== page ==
It was also unexpected to discover that free users can still send and receive P2P and BitTorrent traffic. In the past, I’ve seen free competitors bar free users from P2P traffic to incentivize free users into subscribing to the paid service. However, be aware that free users only have access to 11 server total.
Oh, and guess what? The free version can be in use on an unlimited number of devices. I hate it when free services lock you down and track your email address to make sure you only use the free service on one device, so thankfully WindScribe doesn’t engage in such annoying marketing ploys.
Though the free version does lack advanced features, overall I was really impressed with it. The following describes the features and capabilities of the free version:
The paid version, on the other hand, has a lot more to offer. Of course, the paid version includes all of the features of the free version as well, but also gain extra privacy and anonymity settings like the double-hop feature, secure link generation, web browser extensions, and automatic cookie management that deletes browser cookies whenever you close a tab (cool!).
Plus, one feature that the free version was sorely missing was the AES-256 encryption. The paid version, however, makes an obvious effort to provide stronger encryption with AES0256 and 4096-RSA keys. In summary, note the following features are included in the paid WindScribe subscription:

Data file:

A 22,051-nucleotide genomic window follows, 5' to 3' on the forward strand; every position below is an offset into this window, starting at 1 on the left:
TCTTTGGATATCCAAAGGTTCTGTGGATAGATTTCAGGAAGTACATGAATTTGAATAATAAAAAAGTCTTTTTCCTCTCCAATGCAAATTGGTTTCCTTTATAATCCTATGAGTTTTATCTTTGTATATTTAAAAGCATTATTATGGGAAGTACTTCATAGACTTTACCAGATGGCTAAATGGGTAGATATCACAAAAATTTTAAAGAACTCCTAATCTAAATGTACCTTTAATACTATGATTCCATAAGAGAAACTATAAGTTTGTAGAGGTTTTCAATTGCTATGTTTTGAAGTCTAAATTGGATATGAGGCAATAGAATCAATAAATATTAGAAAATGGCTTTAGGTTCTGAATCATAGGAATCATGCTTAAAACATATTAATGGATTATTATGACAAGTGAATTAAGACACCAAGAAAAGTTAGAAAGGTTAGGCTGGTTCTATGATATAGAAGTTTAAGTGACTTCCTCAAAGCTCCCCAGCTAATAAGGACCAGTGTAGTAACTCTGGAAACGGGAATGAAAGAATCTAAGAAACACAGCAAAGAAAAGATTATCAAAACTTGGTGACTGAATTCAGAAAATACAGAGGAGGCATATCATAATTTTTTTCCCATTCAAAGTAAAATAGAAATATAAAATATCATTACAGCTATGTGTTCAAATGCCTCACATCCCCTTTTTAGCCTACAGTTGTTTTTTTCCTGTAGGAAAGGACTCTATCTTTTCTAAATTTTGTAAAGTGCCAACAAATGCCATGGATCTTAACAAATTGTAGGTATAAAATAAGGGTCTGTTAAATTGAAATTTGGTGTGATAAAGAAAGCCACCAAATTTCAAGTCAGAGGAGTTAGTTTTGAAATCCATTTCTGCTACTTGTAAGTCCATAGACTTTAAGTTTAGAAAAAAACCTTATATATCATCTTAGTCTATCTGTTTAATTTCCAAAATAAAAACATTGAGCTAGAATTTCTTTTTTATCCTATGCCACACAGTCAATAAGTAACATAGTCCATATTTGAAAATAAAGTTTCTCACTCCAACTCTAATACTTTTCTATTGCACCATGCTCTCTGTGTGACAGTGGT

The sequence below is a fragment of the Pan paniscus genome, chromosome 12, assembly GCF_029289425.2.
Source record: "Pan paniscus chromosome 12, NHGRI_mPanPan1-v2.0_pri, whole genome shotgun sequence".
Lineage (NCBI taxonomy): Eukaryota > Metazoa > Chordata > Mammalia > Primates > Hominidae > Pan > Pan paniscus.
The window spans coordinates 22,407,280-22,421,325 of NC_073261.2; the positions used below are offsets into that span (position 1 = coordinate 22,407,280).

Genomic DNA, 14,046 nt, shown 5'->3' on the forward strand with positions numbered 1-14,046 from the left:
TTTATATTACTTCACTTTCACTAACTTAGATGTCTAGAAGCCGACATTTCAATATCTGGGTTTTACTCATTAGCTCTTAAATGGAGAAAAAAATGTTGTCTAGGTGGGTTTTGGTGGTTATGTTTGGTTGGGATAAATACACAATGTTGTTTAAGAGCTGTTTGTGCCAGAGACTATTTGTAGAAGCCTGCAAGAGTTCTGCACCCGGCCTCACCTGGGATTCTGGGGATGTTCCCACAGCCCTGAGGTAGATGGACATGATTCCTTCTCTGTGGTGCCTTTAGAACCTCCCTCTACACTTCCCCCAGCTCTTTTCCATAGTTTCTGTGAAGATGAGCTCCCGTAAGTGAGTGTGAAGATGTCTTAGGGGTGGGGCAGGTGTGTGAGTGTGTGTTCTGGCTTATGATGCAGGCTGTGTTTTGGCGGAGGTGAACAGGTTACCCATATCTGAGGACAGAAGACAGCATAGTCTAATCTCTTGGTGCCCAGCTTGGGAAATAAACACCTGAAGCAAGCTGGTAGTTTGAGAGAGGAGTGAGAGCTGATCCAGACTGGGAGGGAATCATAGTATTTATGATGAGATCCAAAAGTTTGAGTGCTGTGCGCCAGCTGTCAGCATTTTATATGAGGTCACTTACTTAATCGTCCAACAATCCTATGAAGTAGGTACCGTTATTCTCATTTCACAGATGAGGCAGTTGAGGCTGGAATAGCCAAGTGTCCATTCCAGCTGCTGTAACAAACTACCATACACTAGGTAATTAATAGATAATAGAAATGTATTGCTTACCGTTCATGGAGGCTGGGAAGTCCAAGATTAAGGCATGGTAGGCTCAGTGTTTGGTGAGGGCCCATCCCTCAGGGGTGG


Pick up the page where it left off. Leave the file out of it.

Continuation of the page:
TunnelBear, despite being a low-cost provider, actually does have some fairly good features. I do wish the network size was larger than only 20 countries, but I expect them to grow over time. On the other hand, I was happy to see that paid subscribers are allowed up to five simultaneous connections. But I suppose that doesn’t hold a candle to WindScribe’s allowance of unlimited devices.
Furthermore, I think the client is incredibly easy to use and was obviously designed to be user-friendly so that an average user (technologically literate or not) could easily fire up a VPN connection. To that end, I thought the website was equally uncluttered and easy to navigate. And the encryption protocols available are so strong they’re still in use today in military and banking applications (AES-256).
In summary, the following outlines TunnelBear’s Features:
As much as I like the TunnelBear service and its branding, I have to say that WindScribe is the better service of the two (for now, we’ll see if that changes in the future). Let’s face it, WindScribe beat TunnelBear in just about every aspect of the service, and the prices are pretty darn close.
Plus, I really liked WindScribe’s free service more than I did TunnelBear’s because it’s more practical and allows 20 times more data per month than TunnelBear.
Oh, and WindScribe has 50+ server locations where TunnelBear has a mere 20. Don’t get me wrong, I actually like TunnelBear a lot. But in this case, I’d have to say that WindScribe won by a wide margin. If you don’t believe me, then I highly encourage you to go download the free services for yourself to see what you think.
If you want to find out more about VPNs in general, how to find the right VPN for your needs, and which are the best VPNs, check out our in-depth guide here.